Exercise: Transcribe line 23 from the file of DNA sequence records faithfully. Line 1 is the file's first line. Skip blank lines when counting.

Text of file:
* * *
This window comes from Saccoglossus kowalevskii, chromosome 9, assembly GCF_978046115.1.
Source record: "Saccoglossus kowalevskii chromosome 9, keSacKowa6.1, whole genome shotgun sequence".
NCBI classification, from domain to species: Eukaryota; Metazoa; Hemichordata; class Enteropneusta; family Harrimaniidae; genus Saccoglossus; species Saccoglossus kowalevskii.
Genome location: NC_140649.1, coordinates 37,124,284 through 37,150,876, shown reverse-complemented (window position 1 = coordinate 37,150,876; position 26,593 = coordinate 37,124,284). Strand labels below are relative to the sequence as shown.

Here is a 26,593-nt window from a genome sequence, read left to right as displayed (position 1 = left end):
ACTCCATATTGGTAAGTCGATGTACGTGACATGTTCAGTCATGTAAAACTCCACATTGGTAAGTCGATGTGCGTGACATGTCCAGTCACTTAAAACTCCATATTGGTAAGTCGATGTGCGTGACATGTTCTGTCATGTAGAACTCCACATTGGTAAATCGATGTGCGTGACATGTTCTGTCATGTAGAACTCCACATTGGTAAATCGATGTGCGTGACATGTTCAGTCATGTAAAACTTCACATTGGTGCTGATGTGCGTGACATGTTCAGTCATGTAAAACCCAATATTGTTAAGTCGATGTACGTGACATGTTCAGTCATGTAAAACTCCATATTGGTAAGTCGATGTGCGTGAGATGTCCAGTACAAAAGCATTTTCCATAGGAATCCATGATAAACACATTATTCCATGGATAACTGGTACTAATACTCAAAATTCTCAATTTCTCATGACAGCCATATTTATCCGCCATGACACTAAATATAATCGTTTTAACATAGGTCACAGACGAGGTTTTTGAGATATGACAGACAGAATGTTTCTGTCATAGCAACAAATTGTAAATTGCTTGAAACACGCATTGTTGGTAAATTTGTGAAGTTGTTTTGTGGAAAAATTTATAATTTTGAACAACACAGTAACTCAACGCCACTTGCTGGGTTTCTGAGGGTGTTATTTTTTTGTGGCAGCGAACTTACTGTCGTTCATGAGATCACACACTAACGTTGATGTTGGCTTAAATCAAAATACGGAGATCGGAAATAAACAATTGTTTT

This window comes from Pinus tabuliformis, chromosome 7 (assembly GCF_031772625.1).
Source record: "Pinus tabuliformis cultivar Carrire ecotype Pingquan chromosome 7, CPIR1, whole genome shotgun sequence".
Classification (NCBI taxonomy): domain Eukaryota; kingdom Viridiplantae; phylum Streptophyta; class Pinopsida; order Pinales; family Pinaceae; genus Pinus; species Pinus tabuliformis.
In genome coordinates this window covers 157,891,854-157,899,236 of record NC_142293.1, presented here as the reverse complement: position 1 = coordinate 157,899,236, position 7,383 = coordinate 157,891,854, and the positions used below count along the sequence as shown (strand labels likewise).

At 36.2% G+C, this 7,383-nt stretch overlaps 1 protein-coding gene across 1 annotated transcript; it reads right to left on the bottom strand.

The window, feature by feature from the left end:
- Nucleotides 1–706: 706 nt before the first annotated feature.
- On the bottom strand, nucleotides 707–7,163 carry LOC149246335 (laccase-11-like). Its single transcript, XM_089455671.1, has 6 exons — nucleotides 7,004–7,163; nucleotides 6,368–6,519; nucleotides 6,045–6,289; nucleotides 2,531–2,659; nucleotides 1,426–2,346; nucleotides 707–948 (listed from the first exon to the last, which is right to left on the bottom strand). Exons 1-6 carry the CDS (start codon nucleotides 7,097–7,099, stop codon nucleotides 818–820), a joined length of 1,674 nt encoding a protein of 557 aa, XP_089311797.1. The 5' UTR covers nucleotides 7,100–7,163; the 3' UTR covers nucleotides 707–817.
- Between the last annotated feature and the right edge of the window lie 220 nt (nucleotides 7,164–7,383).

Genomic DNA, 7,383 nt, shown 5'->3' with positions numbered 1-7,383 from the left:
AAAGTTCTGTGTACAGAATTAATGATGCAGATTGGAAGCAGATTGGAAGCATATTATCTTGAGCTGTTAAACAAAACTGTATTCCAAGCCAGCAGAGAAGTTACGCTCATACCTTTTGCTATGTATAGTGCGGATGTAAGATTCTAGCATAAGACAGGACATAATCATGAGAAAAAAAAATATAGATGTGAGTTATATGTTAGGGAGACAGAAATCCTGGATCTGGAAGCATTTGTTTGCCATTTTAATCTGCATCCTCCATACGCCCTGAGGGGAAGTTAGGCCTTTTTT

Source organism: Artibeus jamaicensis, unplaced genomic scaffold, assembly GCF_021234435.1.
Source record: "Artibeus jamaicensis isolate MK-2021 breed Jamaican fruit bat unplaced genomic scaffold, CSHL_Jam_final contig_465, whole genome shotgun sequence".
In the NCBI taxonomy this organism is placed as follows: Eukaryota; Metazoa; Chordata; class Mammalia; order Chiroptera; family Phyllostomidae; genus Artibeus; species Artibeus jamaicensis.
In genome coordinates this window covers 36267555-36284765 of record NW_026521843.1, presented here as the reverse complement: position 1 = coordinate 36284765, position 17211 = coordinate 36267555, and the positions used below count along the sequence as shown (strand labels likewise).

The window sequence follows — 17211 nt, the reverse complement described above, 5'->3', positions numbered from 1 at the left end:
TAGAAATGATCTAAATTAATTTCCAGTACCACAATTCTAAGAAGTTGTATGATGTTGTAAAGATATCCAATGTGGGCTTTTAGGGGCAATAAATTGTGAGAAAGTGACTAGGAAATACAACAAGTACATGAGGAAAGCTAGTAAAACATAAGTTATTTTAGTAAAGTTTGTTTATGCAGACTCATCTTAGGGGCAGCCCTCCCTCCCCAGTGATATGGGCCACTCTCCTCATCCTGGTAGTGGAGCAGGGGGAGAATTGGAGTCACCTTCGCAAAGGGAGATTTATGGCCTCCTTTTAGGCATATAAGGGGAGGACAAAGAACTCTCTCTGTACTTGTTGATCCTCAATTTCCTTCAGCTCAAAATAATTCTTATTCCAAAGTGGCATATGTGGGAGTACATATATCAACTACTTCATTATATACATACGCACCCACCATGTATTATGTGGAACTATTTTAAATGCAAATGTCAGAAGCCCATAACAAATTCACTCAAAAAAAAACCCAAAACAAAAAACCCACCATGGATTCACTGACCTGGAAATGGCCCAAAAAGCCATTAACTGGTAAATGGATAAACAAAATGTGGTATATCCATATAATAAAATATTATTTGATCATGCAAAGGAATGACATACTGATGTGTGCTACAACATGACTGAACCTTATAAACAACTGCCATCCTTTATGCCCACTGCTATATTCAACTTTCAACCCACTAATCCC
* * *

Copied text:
TAGAAATGATCTAAATTAATTTCCAGTACCACAATTCTAAGAAGTTGTATGATGTTGTAAAGATATCCAATGTGGGCTTTTAGGGGCAATAAATTGTGAGAAAGTGACTAGGAAATACAACAAGTACATGAGGAAAGCTAGTAAAACATAAGTTATTTTAGTAAAGTTTGTTTATGCAGACTCATCTTAGGGGCAGCCCTCCCTCCCCAGTGATATGGGCCACTCTCCTCATCCTGGTAGTGGAGCAGGGGGAGAATTGGAGTCACCTTCGCAAAGGGAGATTTATGGCCTCCTTTTAGGCATATAAGGGGAGGACAAAGAACTCTCTCTGTACTTGTTGATCCTCAATTTCCTTCAGCTCAAAATAATTCTTATTCCAAAGTGGCATATGTGGGAGTACATATATCAACTACTTCATTATATACATACGCACCCACCATGTATTATGTGGAACTATTTTAAATGCAAATGTCAGAAGCCCATAACAAATTCACTCAAAAAAAAACCCAAAACAAAAAACCCACCATGGATTCACTGACCTGGAAATGGCCCAAAAAGCCATTAACTGGTAAATGGATAAACAAAATGTGGTATATCCATATAATAAAATATTATTTGATCATGCAAAGGAATGACATACTGATGTGTGCTACAACATGACTGAACCTTATAAACAACTGCCATCCTTTATGCCCACTGCTATATTCAACTTTCAACCCACTAATCCC